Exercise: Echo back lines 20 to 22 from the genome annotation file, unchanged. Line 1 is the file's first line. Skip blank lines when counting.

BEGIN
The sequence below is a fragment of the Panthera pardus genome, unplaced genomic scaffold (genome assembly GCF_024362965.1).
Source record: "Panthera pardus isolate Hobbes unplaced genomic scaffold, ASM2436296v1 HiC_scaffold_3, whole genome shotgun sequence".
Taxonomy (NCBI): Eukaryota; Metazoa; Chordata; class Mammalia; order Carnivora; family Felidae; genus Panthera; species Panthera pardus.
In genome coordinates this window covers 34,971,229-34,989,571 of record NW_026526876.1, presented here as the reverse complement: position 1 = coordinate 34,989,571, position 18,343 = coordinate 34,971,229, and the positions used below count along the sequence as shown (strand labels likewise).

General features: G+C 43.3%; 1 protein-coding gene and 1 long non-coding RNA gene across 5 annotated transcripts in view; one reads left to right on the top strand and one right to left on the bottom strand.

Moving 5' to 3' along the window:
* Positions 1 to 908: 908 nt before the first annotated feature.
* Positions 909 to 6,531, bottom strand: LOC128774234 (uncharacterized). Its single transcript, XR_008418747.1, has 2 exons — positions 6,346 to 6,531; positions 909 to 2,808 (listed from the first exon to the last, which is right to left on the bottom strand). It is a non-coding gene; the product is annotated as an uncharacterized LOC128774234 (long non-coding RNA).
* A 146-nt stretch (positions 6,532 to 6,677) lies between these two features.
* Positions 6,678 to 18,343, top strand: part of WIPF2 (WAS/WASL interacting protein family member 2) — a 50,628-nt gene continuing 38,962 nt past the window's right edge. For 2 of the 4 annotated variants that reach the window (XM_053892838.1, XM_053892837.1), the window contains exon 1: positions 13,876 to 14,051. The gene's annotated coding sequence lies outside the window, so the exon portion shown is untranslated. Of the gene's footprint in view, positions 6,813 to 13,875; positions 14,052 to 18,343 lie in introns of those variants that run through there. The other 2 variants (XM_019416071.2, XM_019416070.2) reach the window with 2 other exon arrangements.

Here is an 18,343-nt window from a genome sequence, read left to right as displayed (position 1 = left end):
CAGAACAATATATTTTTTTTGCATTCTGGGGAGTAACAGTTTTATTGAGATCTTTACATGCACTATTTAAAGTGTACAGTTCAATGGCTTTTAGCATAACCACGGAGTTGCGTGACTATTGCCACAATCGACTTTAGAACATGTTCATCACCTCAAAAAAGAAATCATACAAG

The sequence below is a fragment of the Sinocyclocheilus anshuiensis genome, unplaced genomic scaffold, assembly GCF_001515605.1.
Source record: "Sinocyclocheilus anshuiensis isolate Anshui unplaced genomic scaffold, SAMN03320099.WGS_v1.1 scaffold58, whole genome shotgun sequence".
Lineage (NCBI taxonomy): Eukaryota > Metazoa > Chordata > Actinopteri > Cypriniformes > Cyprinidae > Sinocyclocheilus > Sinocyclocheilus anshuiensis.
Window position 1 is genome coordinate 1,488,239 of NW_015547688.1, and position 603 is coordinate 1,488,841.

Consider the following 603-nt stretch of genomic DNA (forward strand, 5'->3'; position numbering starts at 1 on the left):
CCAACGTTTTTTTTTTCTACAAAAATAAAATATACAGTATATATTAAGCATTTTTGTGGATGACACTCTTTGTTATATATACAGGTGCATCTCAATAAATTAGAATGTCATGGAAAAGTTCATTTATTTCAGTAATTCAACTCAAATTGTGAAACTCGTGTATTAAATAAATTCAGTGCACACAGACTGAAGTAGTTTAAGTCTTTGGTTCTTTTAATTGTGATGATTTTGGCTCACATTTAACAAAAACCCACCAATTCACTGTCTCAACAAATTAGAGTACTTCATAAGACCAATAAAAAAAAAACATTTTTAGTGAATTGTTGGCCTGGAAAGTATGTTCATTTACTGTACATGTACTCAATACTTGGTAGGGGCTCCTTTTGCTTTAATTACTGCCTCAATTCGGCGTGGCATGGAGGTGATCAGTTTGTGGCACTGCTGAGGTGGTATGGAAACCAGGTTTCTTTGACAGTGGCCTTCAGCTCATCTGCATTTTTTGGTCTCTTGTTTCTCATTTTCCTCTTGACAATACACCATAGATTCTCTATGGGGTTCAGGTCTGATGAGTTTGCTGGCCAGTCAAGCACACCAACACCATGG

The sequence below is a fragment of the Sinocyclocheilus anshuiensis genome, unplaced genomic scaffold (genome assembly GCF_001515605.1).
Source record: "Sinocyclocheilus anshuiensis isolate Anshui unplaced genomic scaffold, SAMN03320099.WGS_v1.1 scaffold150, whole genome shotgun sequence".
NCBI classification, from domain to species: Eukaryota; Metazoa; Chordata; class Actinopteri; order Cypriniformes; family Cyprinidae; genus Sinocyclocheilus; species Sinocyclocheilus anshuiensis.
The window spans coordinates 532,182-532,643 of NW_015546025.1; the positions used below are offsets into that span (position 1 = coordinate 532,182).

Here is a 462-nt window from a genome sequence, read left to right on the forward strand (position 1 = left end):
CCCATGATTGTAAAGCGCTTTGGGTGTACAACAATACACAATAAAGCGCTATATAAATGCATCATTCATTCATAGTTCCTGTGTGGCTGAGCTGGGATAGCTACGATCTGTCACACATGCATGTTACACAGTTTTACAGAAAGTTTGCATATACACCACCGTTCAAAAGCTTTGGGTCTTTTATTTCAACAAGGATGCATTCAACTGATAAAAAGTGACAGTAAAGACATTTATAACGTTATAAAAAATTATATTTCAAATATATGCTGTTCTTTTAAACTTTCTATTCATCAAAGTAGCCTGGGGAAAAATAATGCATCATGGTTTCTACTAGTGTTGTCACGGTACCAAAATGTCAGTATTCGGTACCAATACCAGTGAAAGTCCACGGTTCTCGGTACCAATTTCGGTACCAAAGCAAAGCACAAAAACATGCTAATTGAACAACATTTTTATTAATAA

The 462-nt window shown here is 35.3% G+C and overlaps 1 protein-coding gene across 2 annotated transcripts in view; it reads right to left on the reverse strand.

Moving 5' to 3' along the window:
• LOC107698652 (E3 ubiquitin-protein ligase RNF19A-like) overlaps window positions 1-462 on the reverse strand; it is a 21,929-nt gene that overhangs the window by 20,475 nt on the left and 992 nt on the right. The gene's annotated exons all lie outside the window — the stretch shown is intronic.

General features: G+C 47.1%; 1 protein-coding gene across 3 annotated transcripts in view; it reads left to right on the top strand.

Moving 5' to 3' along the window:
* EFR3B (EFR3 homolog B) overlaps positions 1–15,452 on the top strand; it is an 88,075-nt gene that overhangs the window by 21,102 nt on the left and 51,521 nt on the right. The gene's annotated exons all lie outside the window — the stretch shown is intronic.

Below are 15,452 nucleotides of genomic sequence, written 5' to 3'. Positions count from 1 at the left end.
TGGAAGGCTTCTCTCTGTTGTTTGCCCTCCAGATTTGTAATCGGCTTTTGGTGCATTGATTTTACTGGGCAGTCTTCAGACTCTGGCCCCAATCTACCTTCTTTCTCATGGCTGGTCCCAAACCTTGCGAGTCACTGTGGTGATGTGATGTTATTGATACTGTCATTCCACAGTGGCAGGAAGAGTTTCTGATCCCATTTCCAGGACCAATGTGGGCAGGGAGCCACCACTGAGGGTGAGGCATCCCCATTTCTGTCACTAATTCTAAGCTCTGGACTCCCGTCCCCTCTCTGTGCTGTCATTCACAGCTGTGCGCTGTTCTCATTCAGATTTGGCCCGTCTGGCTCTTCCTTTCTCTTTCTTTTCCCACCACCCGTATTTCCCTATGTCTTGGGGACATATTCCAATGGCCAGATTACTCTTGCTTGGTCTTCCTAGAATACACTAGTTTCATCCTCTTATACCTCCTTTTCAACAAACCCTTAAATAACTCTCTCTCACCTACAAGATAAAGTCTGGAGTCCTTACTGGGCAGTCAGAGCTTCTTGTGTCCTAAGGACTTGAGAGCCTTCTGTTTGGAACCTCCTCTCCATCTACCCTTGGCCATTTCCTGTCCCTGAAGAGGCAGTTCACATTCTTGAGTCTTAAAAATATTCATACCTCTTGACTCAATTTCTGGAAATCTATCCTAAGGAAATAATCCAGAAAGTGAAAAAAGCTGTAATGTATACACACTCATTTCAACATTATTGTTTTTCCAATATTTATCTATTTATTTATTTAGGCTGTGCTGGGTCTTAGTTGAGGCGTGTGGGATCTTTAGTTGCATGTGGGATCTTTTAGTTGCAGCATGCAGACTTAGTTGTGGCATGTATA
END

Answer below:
Source record: "Sinocyclocheilus anshuiensis isolate Anshui unplaced genomic scaffold, SAMN03320099.WGS_v1.1 scaffold150, whole genome shotgun sequence".
NCBI classification, from domain to species: Eukaryota; Metazoa; Chordata; class Actinopteri; order Cypriniformes; family Cyprinidae; genus Sinocyclocheilus; species Sinocyclocheilus anshuiensis.
The window spans coordinates 532,182-532,643 of NW_015546025.1; the positions used below are offsets into that span (position 1 = coordinate 532,182).